• 4) The ability to analyse and evaluate literature with a view to addressing a particular historical problem;

  • 5) The ability to independently formulate a clear and well-argued research question, taking into account the theory and method of the field and to reduce this question to accessible and manageable sub-questions;

  • 6) The ability to independently set up and carry out an original research project that can make a contribution to existing scholarly debates;

  • 7) The ability to give a clear and well-founded oral and written report on research results in correct English, when required, or Dutch, meeting the criteria of the discipline;

  • 8) The ability to participate in current debates in the specialisation;

  • 9) The ability to provide constructive feedback to and formulate criticism of the work of others and the ability to evaluate the value of such criticism and feedback on one’s own work and incorporate it;

  • 10) (ResMA only:) The ability to participate in a discussion of the theoretical foundations of the discipline.

Learning objectives, pertaining to the specialisation

  • 11) Thorough knowledge and comprehension of one of the specialisations or subspecialisations as well as of the historiography of the specialisation, focusing particularly on the following;
    -in the specialisation Colonial and Global History: how global (political, socio-economic, and cultural) connections interact with regional processes of identity and state formation; hence insight in cross-cultural processes (including the infrastructure of shipping and other modes of communication) that affect regions across the world such as imperialism, colonisation, islamisation, modernisation and globalisation (in particular during the period 1200-1940);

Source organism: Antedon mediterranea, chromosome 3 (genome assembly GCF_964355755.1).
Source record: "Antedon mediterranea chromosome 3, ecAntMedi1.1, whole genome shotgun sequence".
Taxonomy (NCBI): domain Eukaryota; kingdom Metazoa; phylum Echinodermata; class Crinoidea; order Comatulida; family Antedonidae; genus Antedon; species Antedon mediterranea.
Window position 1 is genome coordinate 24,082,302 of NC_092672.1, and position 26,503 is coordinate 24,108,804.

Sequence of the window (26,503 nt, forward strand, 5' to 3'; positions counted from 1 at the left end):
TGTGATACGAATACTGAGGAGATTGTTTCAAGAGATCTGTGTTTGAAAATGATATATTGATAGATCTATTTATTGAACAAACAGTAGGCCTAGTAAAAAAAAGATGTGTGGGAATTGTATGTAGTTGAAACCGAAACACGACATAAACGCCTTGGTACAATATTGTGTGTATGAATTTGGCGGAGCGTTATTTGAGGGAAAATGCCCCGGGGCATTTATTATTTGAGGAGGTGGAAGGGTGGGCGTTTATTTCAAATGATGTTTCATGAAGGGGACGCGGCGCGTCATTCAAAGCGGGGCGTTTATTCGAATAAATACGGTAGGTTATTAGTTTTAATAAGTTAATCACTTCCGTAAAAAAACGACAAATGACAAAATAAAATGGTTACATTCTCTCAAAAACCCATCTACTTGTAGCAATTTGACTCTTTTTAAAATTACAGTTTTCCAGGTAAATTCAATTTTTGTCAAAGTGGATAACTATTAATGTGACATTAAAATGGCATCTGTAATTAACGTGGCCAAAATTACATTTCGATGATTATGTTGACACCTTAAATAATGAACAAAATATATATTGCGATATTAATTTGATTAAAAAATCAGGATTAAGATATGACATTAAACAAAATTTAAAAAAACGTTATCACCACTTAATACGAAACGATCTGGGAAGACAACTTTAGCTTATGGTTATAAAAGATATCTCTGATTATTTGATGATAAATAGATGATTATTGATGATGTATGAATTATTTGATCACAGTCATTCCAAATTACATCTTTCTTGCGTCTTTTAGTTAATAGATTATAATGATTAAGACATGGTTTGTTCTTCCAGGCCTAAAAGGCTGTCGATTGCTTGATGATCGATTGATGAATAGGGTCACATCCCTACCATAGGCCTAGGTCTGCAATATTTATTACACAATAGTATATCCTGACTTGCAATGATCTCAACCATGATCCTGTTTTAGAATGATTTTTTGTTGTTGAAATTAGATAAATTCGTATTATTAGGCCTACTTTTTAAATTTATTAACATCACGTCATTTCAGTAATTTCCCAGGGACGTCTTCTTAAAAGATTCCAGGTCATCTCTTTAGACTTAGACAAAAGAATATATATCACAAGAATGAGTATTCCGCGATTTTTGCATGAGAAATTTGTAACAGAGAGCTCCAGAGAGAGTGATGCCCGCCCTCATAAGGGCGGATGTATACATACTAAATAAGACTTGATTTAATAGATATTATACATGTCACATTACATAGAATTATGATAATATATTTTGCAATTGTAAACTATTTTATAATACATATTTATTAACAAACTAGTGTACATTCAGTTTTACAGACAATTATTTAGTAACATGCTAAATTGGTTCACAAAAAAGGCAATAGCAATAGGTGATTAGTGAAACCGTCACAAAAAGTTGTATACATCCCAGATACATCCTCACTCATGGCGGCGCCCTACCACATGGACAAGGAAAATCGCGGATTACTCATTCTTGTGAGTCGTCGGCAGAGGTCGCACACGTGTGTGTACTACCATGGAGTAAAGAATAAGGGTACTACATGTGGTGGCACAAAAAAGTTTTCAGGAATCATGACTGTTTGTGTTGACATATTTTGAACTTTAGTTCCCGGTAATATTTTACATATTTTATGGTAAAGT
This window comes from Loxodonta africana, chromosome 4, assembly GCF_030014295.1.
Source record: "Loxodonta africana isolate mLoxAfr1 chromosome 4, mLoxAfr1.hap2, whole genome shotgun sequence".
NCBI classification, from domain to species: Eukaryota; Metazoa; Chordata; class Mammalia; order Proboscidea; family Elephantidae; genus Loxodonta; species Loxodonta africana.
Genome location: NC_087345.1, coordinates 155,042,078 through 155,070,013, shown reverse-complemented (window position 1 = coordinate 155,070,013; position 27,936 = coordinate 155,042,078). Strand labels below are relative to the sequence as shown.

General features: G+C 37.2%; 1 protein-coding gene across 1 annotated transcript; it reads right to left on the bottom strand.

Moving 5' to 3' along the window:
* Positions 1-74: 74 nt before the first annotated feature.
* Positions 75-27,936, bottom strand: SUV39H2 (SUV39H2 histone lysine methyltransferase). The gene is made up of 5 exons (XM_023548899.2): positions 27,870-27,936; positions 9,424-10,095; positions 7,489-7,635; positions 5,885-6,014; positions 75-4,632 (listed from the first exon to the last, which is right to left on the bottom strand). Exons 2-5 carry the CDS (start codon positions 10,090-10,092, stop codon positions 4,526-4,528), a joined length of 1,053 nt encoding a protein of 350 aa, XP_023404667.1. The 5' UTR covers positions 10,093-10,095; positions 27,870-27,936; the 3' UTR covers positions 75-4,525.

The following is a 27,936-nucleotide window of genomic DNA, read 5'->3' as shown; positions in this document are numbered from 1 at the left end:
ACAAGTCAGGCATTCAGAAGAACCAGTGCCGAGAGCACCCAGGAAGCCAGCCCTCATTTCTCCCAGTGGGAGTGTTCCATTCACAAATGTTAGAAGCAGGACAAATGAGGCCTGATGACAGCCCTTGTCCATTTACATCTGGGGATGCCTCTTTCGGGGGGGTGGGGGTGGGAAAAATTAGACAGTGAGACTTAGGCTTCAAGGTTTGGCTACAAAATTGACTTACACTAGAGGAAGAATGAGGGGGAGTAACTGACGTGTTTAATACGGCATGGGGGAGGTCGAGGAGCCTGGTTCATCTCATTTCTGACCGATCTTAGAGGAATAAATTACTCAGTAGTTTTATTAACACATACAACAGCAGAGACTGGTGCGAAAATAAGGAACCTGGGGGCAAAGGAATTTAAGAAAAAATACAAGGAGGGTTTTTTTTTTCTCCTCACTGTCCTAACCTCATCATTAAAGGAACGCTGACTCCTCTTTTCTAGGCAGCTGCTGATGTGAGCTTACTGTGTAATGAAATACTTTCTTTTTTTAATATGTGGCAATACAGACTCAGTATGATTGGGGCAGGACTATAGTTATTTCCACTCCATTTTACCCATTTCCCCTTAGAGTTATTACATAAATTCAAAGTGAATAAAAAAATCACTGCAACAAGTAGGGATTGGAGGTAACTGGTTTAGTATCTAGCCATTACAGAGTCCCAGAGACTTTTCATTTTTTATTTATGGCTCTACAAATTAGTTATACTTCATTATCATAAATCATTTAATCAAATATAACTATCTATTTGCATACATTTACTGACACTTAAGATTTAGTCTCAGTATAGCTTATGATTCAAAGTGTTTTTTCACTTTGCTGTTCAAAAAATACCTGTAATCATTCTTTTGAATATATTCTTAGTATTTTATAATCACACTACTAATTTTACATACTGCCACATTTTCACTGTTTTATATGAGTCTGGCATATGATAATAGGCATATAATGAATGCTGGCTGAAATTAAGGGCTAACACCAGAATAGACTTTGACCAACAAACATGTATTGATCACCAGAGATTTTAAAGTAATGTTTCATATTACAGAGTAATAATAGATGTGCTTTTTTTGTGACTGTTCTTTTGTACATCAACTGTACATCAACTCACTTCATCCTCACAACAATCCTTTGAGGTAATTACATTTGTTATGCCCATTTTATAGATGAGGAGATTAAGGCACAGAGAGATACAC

-in the subspecialisation Maritime History also: the development of maritime history from the 16th century onwards; insight into recent issues in the field.

  • 12) Thorough knowledge and comprehension of the theoretical, conceptual and methodological aspects of the specialisation or subspecialisation in question, with a particular focus on the following:
    -in the specialisation Colonial and Global History: empirical research from a comparative and connective perspective;
    -in the subspecialisation Maritime History also: comparative research; archive research.

Learning objectives, pertaining to this Research Seminar

The student has gained:

  • 13) Knowledge of, and insight into, the historiographical debates of maritime history and maritime archeology;

  • 14) Empirical research from a comparative and interdisciplinary perspective;

  • 15) Working with a large variety of archival sources, archeological finds and literature;